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Intermittent Fasting: Is it Good for Your Oral Health?

Intermittent Fasting: Is it Good for Your Oral Health?

Today, a lot of people seem to change their diet as frequently as they change their toothbrushes. Intermittent fasting is gaining popularity, joining the ranks of keto and other diet trends. Known as IF for short, it has been all the rage these past few years. In fact, a survey conducted by the International Food Information Council Foundation states that at least 10 percent of Americans who diet practice intermittent fasting. 

IF’s popularity is largely due to its simplicity. Rather than counting calories or preparing special meals, IF only puts restrictions on when you eat, not what you eat. You consume food at designated intervals, making your body consume all the calories available and use or burn stored fat for energy.

Read on to know more about the connection between intermittent fasting and oral health.

Below are some of IF’s benefits:

  • Recent studies show that intermittent fasting may reduce inflammation, lowering your risk of gum disease and other health conditions like heart disease and cancer.
  • You will most likely lose weight since you are reducing your calorie intake.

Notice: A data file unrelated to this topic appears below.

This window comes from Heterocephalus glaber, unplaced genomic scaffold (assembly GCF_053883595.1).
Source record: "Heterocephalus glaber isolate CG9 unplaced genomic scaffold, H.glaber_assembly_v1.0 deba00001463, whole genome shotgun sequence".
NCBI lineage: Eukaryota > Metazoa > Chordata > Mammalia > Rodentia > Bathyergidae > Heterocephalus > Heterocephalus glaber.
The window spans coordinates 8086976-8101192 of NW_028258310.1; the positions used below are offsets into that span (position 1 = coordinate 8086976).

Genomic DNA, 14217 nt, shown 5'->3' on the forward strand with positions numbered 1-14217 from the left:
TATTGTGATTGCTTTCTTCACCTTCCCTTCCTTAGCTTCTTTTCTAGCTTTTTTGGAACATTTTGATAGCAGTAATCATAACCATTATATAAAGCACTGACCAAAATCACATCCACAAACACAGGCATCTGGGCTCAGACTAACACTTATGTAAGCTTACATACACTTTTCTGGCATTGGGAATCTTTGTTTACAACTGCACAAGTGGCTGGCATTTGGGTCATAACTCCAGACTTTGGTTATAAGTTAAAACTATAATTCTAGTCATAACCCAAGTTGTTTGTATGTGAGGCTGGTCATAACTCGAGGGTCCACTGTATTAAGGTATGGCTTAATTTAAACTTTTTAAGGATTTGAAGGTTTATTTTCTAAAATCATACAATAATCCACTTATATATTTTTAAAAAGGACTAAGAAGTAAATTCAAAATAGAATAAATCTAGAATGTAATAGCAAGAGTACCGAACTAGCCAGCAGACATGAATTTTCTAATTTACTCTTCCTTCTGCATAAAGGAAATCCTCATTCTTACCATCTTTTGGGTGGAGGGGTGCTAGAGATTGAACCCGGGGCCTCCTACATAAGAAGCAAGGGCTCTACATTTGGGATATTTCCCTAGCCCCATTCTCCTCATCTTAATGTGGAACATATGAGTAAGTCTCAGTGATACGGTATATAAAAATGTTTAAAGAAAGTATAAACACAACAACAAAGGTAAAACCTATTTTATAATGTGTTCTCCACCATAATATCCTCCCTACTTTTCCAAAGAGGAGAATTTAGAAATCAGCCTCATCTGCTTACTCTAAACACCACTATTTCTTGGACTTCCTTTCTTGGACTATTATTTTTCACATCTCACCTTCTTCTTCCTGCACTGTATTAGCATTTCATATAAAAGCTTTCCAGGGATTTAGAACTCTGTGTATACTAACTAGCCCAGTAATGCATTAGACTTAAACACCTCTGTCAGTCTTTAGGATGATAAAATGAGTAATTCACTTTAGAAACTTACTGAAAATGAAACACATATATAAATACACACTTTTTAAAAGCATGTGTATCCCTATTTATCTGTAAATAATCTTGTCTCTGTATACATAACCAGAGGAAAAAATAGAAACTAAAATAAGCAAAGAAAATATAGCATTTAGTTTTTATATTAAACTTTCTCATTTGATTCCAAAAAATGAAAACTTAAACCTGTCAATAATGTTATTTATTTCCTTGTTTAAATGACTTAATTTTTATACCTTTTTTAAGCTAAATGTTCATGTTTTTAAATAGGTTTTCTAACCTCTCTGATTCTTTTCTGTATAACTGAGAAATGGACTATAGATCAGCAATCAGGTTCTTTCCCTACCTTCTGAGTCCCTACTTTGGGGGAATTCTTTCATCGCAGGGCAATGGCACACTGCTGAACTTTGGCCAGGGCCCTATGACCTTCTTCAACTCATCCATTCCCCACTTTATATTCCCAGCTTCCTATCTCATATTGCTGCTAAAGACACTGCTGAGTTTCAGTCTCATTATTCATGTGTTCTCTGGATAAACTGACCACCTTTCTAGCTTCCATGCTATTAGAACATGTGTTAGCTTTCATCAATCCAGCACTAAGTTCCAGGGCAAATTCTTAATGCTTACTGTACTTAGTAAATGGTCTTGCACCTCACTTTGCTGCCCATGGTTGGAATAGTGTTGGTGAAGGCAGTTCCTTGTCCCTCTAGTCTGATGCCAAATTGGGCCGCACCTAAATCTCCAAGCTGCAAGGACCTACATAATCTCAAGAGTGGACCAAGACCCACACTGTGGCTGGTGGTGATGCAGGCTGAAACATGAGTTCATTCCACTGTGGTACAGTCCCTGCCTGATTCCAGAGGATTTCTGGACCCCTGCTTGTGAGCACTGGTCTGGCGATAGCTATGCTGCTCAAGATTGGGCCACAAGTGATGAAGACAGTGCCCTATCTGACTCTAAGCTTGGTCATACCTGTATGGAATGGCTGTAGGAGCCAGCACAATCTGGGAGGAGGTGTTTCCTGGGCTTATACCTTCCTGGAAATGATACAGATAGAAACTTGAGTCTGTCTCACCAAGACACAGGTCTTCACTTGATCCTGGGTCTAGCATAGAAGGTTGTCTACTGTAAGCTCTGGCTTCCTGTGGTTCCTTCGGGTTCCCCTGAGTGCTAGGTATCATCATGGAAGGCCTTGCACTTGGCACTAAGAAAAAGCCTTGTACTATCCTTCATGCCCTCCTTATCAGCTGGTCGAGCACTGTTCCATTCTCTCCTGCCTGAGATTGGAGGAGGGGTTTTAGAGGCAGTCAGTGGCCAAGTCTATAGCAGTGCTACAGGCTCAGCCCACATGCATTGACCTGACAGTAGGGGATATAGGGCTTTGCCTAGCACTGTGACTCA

• Some studies have shown that it lowers the risk for cavities since the frequency of snacking is reduced.
  • Other research suggests that fasting can help improve memory.

All these sound great, are there considerations that I need to be aware of?

Regardless of when or what you are eating, we encourage you to maintain a well-balanced diet, for the sake of both your oral and overall health. This means plenty of lean proteins, as well as fruits and vegetables. When you are on a diet, it can be quite easy to have the mindset of “I am losing weight, I deserve a treat.” However, indulging in sweets will just lead to cavities and tooth decay.

Food deprivation for long periods of time presents its own issues as well. It is highly possible for you to feel tired and hungry, however, you may also experience dry mouth, nausea, insomnia, headaches, heartburn, or nausea.

These symptoms can cause the following health concerns:

  • Dry mouth will leave you more prone to cavities.
  • Insomnia can lead to late-night snacking.
  • Nausea and heartburn may lead to acid reflux and vomiting and can cause enamel damage.
  • Not eating can also cause your body’s cortisol level to rise. Cortisol is a stress hormone and may lead to mouth sores or teeth grinding.

The verdict: IF seems to be an effective way to lose weight, but we strongly suggest that you talk to your physician and your Dallas dentist before starting a new diet. Remember, eating a well-balanced diet, getting enough sleep, and exercising regularly are always wonderful ways to keep you in optimal health.